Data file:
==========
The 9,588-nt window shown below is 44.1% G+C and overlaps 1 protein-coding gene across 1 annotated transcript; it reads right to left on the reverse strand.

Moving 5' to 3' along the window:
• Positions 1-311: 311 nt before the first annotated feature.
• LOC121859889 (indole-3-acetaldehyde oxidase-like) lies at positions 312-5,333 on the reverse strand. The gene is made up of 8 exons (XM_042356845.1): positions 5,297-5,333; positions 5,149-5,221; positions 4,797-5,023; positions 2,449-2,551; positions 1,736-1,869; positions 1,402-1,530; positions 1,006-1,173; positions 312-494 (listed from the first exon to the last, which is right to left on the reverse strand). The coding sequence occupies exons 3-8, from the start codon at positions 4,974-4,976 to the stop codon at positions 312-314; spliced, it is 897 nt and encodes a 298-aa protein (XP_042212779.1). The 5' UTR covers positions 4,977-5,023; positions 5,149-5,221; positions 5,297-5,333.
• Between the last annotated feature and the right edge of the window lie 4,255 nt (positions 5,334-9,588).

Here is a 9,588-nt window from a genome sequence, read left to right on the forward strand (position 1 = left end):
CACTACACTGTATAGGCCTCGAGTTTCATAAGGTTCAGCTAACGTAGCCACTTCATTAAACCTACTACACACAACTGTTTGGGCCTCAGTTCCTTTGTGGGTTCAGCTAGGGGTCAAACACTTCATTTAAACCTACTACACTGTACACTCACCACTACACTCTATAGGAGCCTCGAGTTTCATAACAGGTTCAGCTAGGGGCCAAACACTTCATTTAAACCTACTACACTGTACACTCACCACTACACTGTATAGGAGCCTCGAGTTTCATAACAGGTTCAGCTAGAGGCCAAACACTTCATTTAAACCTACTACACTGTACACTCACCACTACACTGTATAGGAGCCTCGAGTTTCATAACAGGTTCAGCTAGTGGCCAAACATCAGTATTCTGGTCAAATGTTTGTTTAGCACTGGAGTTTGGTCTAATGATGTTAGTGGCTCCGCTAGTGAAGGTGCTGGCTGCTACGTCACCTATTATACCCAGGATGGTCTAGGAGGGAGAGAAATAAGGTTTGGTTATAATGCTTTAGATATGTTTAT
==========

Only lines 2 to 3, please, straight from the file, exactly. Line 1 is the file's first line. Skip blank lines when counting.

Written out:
Moving 5' to 3' along the window:
• Positions 1-311: 311 nt before the first annotated feature.